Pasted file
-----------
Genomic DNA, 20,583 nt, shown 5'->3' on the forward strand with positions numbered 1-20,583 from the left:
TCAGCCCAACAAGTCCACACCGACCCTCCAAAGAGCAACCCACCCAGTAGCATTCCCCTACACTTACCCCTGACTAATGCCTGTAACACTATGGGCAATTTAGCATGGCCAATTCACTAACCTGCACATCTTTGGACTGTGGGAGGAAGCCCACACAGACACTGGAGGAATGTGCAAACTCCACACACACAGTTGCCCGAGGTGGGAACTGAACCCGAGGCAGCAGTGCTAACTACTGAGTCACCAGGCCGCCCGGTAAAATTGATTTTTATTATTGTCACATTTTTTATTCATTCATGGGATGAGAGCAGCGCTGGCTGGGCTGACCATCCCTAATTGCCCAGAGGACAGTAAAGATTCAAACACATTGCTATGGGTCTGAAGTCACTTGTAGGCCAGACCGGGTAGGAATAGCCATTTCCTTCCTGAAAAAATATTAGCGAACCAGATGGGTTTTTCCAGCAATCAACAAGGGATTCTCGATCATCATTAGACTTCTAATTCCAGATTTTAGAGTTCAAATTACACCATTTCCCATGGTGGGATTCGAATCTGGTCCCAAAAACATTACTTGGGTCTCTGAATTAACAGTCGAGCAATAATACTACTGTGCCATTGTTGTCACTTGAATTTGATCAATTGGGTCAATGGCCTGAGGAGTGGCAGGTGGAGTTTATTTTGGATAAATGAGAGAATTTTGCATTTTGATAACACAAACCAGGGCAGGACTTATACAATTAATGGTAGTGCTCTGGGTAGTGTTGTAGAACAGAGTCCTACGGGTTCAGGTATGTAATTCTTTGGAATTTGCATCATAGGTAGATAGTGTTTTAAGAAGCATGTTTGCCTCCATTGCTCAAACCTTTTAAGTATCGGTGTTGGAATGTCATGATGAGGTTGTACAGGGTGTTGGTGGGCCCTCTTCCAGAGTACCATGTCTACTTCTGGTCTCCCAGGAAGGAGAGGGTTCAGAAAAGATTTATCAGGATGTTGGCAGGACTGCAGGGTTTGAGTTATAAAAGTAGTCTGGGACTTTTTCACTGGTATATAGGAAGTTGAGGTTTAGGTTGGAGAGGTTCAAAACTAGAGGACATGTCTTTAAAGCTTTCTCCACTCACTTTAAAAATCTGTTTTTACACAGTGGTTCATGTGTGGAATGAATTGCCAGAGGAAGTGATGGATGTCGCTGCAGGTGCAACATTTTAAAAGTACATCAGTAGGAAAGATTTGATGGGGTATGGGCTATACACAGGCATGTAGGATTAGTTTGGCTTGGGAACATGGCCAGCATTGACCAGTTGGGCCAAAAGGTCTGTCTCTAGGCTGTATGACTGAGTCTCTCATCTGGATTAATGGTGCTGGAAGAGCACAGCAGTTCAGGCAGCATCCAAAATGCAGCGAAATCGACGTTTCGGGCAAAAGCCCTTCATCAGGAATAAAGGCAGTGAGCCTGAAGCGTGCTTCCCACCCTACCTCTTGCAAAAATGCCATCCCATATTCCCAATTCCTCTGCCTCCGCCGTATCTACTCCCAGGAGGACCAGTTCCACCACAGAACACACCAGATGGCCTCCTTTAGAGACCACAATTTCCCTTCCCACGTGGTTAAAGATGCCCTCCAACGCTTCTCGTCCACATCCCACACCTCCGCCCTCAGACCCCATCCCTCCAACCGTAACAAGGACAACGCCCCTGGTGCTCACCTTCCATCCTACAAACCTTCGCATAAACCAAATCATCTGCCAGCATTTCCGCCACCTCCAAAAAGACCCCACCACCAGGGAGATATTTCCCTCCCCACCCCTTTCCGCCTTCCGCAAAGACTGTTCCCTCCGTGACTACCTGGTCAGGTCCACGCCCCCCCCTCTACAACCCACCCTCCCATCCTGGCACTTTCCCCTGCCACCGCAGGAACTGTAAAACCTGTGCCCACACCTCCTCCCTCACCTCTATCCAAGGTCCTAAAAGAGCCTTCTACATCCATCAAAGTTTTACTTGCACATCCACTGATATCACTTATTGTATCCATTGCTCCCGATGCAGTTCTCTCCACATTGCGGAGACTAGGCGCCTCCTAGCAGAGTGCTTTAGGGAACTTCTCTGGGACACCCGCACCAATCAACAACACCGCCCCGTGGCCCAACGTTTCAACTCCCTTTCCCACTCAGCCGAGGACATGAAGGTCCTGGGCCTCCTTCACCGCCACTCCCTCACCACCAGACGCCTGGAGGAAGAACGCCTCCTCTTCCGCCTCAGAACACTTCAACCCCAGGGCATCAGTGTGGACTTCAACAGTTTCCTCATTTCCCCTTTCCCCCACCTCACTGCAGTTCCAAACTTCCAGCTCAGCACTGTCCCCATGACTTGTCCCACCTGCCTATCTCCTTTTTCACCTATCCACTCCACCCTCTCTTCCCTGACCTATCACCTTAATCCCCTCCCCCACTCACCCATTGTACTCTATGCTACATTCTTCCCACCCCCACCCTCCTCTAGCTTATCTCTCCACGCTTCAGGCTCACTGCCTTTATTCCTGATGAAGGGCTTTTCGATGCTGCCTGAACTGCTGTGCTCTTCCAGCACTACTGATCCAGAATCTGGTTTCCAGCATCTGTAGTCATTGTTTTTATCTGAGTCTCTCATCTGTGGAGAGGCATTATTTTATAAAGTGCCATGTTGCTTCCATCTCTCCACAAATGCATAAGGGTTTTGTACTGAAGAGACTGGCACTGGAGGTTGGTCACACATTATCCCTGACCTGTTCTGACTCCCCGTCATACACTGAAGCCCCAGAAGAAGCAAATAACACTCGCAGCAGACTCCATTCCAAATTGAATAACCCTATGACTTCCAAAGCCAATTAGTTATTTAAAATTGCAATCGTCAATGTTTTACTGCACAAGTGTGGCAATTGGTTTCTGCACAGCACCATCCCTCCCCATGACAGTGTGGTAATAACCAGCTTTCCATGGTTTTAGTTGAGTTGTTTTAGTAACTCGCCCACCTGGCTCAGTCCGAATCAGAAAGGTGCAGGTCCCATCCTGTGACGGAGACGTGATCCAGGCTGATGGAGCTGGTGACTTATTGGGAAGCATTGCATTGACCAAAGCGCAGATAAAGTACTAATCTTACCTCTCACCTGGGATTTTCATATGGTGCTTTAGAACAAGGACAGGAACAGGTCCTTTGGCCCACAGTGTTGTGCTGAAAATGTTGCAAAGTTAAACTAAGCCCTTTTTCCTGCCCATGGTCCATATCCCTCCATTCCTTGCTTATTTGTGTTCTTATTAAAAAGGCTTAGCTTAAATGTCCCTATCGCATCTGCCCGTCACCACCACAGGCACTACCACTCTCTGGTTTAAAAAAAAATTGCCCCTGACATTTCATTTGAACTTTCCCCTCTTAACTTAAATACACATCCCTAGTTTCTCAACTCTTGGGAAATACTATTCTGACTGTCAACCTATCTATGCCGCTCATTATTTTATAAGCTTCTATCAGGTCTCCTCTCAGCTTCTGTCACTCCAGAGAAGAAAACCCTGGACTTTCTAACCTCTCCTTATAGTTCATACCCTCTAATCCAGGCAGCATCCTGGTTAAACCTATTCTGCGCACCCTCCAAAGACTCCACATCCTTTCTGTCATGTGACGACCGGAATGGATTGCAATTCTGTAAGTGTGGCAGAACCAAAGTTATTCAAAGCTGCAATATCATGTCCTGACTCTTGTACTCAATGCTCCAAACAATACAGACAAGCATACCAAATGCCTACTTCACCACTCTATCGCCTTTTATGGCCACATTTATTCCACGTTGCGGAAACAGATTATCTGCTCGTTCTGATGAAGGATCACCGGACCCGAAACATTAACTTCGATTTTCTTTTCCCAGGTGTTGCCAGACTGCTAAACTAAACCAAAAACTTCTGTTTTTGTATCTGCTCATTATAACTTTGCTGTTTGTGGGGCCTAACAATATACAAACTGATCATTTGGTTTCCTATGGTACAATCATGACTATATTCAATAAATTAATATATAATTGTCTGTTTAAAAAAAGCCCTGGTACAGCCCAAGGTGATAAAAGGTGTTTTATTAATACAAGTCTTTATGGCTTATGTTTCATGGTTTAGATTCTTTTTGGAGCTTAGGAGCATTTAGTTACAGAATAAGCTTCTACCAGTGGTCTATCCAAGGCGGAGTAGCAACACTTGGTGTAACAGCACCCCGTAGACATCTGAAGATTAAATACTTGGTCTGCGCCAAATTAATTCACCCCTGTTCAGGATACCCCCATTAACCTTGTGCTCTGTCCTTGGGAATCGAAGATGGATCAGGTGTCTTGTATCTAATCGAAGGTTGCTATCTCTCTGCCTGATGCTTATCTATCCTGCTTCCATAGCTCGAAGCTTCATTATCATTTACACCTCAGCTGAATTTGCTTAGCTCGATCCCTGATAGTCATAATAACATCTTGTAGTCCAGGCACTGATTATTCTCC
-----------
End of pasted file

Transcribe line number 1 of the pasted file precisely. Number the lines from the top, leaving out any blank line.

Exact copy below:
Genomic DNA, 20,583 nt, shown 5'->3' on the forward strand with positions numbered 1-20,583 from the left: